Ideally, every car would have an iPhone dock that included video output, and another standardized dock that would work with Android devices (my personal choice) that would show your device's screen output on a large touch display. My phone truly does everything that I need, it'd be great if I could dock it and have it use a bigger screen.

      They won't do this though, since they can charge $2000-$4000 for a built in system.
        • 5 Years Ago
        Since the iPhone is not the dominant player (still the Crackberry), car makers would need to allow that docking. That said, if car ent. systems allowed a Bluejacking of the display then every phone screen would work.
      • 5 Years Ago
      To be honest, I wish they'd make some standard interface connectors and leave that stuff to the aftermarket. That kind of tech will be obsolete several times over during the life of the car. And I wouldn't mind my choice of tech sperate from my choice of car.
        • 5 Years Ago
        Leave this to the aftermarket... are you freaken crazy!!!! Talk about No Standards, that is exactly what the after market is... a mess!

        Ford's on the right approach because software is sooooooooooo much easier to upgrade in a re-flash vs. hardware that is generally obsolete as soon as it is installed. Just ask any GM OnStar owner who had the analog verson for years with NO upgrade path but to rip everything out and replace it with digital at considerable expense.

        Compare Fords in-car WIFI solution to GM's and you'll see what I mean, Ford's is mostly free except for the adpater while GM wants $500 to install hardware PLUS a monthly service fee... I know where I'd invest my money!
        • 5 Years Ago
        they do
        its called usb
        the problem is those connectors themselves become obsolete, as more and more information is passed between the 2 objects
        • 5 Years Ago
        paul34: With all due respect, STFU about Apple. Adobe, Sony, and Microsoft all have their own closed architectures too. iPods have had a proprietary jack from the get-go because it was originally designed for FireWire, and and Apple new the dock interface would need to be flexible to USB as well. At the time when the iPod was new, NO car stereo system had USB connections or AUX ports. The success of the iPod was the killer app which changed car stereos.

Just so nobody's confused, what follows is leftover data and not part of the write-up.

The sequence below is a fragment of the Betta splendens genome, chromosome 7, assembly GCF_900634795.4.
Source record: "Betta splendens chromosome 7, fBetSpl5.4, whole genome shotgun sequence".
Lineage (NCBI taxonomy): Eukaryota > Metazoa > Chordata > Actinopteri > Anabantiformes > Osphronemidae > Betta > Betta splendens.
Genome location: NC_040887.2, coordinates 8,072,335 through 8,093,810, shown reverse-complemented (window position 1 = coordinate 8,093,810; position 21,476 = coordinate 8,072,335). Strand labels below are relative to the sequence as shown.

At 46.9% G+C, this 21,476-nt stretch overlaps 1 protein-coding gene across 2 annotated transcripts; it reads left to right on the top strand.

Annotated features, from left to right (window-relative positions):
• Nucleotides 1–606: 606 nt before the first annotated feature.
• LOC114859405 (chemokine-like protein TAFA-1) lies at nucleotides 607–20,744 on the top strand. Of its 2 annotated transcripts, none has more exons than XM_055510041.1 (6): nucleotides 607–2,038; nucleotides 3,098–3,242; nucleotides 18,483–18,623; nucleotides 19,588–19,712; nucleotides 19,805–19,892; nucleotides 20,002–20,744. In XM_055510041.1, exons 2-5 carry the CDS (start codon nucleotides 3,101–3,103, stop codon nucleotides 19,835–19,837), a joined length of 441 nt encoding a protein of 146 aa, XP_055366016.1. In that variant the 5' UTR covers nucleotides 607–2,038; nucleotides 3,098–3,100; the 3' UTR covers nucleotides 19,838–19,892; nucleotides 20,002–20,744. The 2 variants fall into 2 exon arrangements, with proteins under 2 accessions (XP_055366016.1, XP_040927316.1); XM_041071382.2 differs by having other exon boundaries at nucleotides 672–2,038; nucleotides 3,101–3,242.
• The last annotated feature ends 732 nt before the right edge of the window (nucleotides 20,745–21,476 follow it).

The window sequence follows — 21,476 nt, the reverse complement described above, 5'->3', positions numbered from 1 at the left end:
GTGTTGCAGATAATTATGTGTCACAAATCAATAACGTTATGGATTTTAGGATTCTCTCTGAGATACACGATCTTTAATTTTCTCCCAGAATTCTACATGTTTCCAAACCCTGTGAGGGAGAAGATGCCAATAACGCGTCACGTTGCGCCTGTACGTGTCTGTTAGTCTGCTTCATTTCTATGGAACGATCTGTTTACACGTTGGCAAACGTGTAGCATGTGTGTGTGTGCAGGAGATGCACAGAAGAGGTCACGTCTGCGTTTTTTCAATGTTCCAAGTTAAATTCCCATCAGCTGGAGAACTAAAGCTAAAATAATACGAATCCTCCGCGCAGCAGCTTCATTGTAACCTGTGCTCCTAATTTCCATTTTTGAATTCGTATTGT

• 5 Years Ago
        Except Apple doesn't care about standards and open interfaces and third party collaboration and development. And since that's what a lot of people use, car manufacturers are forced to develop for that single closed system while giving Jobs his share of royalties and fees.
      • 5 Years Ago
      Tethered all the way.

      All the "advantages" of embedded systems mentioned can be incorporated into a tethered system. The only embedded systems should be vehicle safety based, and easy for a tethered device to talk to. Everything else can be an app. Hell even climate control might be better suited as an app, using a car's built in sensors and systems in conjunction with a weather app would deliver far more useful climate control settings than the most expensive and complex native systems.

      Above all tethering means less locked-in technology that will get hopelessly out-of-date by the time a car hits a showroom. I wouldn't be surprised if many of the cars built from say 2002-2015 are undesirable in the future due to their old-school embedded tech which would be difficult to make work with future networks.